Halloween explodes on the last street where you’d expect it

DIana Rotelli instructs the students of her ghoul school.

SOUTH KINGSTOWN, RI (WPRI) – A local woman who loves Halloween more than kids love candy, moved to a neighborhood that had more cows and snapping turtles than trick-or-treaters.

So, Diana Rotelli faced that frightening adversity by changing the mood on her tucked away South County road. Fry Pond Road remains dark until you arrive at the former first grade teacher’s home.

“You can see the light as you come over the hill,” Rotelli said.

fRY POND PUMPKINS
Boo!

It’s now a road where grown-up witches in high heals chase grown-up scare crows. One group of four younger revelers, who were helping Rotelli decorate her “cemetery,” each offered a word to describe the display; Spooky. Weird. Creepy. Awesome.

“The neighbors loved it,” Rotelli said when asked how she was greeted when she moved in 23 years ago. “Right away. They were like, oh man, this is so cool. What are you going to do next year?”

So, she did more, now starting the decorating process around Columbus Day.

Rotelli, whose laugh is part Pixie and part Good Witch of the West – as in Greenwich – said there’s no shortage of trick-or-treaters now.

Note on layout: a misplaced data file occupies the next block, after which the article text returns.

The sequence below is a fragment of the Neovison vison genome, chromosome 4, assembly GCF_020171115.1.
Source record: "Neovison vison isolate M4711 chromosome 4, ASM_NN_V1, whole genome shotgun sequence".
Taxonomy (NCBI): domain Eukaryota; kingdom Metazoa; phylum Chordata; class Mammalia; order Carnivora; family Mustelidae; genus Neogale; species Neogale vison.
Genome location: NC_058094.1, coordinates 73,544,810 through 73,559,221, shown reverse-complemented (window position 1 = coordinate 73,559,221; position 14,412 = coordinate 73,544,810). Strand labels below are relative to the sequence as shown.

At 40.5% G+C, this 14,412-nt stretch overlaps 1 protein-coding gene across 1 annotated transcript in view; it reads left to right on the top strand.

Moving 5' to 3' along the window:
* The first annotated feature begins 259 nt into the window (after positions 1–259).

“They find us. They know where I am.”

We’re helping children face their fears. You don’t have to be afraid of things you’re not sure of.”

Back to that witch and scare crow that was spotted running after each other, they also love Halloween and were quite relieved that their display is now one of several on the road.

fRY POND WIDE
Rotelli starts decorating around Columbus Day.

“It was such a rural road,” Liz Cavallaro said. “I thought we wouldn’t get any trick-or-treaters.”

Hank Webster, a.k.a the scare crow, also loves the season and was relieved he wasn’t alone in his new neighborhood.

“There’s a lot of room for ghouls. So, it’s a great place to bring kids and get some candy,” Webster said.

If all of the pumpkins, gravestones and noisy décor aren’t enough, Diana the retired school teacher is now a ghoul teacher, instructing the kids on how to recycle their old costumes into decorative ghouls that, after 23 years, now line Fry Pond Road.

“There’s probably 125 out there,” she said, adding a reason for the chilling season. “We’re helping children face their fears and we’re showing them it can be fun. You don’t have to be afraid of things you’re not sure of.”

Maybe Fry Pond Road is one of the reasons some call this town West Green-Witch.

Send your story ideas to Walt at wbuteau@wpri.com and follow us on Twitter: @StreetStories12 and @wbuteau.

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